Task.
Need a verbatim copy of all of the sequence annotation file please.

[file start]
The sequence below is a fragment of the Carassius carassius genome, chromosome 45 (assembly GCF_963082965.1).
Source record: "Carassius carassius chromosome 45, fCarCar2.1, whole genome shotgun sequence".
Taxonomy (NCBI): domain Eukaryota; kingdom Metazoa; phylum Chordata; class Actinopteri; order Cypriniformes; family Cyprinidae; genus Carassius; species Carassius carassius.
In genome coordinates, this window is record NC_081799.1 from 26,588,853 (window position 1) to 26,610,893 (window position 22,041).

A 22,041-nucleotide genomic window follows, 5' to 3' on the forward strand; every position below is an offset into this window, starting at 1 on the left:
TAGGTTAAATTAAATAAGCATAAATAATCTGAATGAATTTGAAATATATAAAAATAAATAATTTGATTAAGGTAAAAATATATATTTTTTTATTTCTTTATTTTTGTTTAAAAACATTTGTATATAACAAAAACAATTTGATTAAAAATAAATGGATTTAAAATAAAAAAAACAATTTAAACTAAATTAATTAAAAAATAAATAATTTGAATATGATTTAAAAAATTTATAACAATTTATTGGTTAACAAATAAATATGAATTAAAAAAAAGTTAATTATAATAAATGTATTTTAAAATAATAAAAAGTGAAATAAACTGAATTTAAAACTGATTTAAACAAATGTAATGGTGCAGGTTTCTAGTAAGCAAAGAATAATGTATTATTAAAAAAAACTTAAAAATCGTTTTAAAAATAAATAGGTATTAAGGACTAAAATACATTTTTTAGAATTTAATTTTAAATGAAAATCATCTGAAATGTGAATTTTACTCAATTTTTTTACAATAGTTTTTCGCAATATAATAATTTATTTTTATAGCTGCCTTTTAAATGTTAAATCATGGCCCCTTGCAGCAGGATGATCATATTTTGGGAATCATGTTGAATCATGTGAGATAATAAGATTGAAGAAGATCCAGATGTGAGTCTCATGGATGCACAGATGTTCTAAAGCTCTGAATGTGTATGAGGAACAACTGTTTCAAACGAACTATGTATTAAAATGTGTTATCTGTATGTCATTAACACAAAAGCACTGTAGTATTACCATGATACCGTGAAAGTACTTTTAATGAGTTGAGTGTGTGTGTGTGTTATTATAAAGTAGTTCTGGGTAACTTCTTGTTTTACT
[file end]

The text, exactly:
The sequence below is a fragment of the Carassius carassius genome, chromosome 45 (assembly GCF_963082965.1).
Source record: "Carassius carassius chromosome 45, fCarCar2.1, whole genome shotgun sequence".
Taxonomy (NCBI): domain Eukaryota; kingdom Metazoa; phylum Chordata; class Actinopteri; order Cypriniformes; family Cyprinidae; genus Carassius; species Carassius carassius.
In genome coordinates, this window is record NC_081799.1 from 26,588,853 (window position 1) to 26,610,893 (window position 22,041).

A 22,041-nucleotide genomic window follows, 5' to 3' on the forward strand; every position below is an offset into this window, starting at 1 on the left:
TAGGTTAAATTAAATAAGCATAAATAATCTGAATGAATTTGAAATATATAAAAATAAATAATTTGATTAAGGTAAAAATATATATTTTTTTATTTCTTTATTTTTGTTTAAAAACATTTGTATATAACAAAAACAATTTGATTAAAAATAAATGGATTTAAAATAAAAAAAACAATTTAAACTAAATTAATTAAAAAATAAATAATTTGAATATGATTTAAAAAATTTATAACAATTTATTGGTTAACAAATAAATATGAATTAAAAAAAAGTTAATTATAATAAATGTATTTTAAAATAATAAAAAGTGAAATAAACTGAATTTAAAACTGATTTAAACAAATGTAATGGTGCAGGTTTCTAGTAAGCAAAGAATAATGTATTATTAAAAAAAACTTAAAAATCGTTTTAAAAATAAATAGGTATTAAGGACTAAAATACATTTTTTAGAATTTAATTTTAAATGAAAATCATCTGAAATGTGAATTTTACTCAATTTTTTTACAATAGTTTTTCGCAATATAATAATTTATTTTTATAGCTGCCTTTTAAATGTTAAATCATGGCCCCTTGCAGCAGGATGATCATATTTTGGGAATCATGTTGAATCATGTGAGATAATAAGATTGAAGAAGATCCAGATGTGAGTCTCATGGATGCACAGATGTTCTAAAGCTCTGAATGTGTATGAGGAACAACTGTTTCAAACGAACTATGTATTAAAATGTGTTATCTGTATGTCATTAACACAAAAGCACTGTAGTATTACCATGATACCGTGAAAGTACTTTTAATGAGTTGAGTGTGTGTGTGTGTTATTATAAAGTAGTTCTGGGTAACTTCTTGTTTTACT